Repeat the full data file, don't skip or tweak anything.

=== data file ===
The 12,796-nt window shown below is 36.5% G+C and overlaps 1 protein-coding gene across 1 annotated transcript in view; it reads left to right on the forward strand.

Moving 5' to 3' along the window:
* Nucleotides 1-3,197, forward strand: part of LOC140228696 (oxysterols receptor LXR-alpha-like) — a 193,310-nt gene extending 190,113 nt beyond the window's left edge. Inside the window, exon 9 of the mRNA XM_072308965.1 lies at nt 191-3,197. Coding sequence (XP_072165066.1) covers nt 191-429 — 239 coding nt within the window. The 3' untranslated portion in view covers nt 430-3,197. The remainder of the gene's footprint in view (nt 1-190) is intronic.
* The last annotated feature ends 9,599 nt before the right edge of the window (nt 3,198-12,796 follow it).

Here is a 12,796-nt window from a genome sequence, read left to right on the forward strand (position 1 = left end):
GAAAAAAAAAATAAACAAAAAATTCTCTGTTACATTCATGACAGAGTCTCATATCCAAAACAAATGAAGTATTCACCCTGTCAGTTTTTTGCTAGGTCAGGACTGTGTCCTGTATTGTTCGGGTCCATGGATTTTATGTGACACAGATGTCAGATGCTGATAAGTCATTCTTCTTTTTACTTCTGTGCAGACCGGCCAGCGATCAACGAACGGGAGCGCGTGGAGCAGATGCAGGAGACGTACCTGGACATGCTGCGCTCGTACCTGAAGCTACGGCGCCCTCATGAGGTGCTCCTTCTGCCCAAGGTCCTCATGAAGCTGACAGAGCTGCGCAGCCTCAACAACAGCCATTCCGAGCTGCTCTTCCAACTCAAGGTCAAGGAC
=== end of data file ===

The 12,796-nt window shown below is 36.5% G+C and overlaps 1 protein-coding gene across 1 annotated transcript in view; it reads left to right on the forward strand.

Moving 5' to 3' along the window:
* Nucleotides 1-3,197, forward strand: part of LOC140228696 (oxysterols receptor LXR-alpha-like) — a 193,310-nt gene extending 190,113 nt beyond the window's left edge. Inside the window, exon 9 of the mRNA XM_072308965.1 lies at nt 191-3,197. Coding sequence (XP_072165066.1) covers nt 191-429 — 239 coding nt within the window. The 3' untranslated portion in view covers nt 430-3,197. The remainder of the gene's footprint in view (nt 1-190) is intronic.
* The last annotated feature ends 9,599 nt before the right edge of the window (nt 3,198-12,796 follow it).

Here is a 12,796-nt window from a genome sequence, read left to right on the forward strand (position 1 = left end):
GAAAAAAAAAATAAACAAAAAATTCTCTGTTACATTCATGACAGAGTCTCATATCCAAAACAAATGAAGTATTCACCCTGTCAGTTTTTTGCTAGGTCAGGACTGTGTCCTGTATTGTTCGGGTCCATGGATTTTATGTGACACAGATGTCAGATGCTGATAAGTCATTCTTCTTTTTACTTCTGTGCAGACCGGCCAGCGATCAACGAACGGGAGCGCGTGGAGCAGATGCAGGAGACGTACCTGGACATGCTGCGCTCGTACCTGAAGCTACGGCGCCCTCATGAGGTGCTCCTTCTGCCCAAGGTCCTCATGAAGCTGACAGAGCTGCGCAGCCTCAACAACAGCCATTCCGAGCTGCTCTTCCAACTCAAGGTCAAGGAC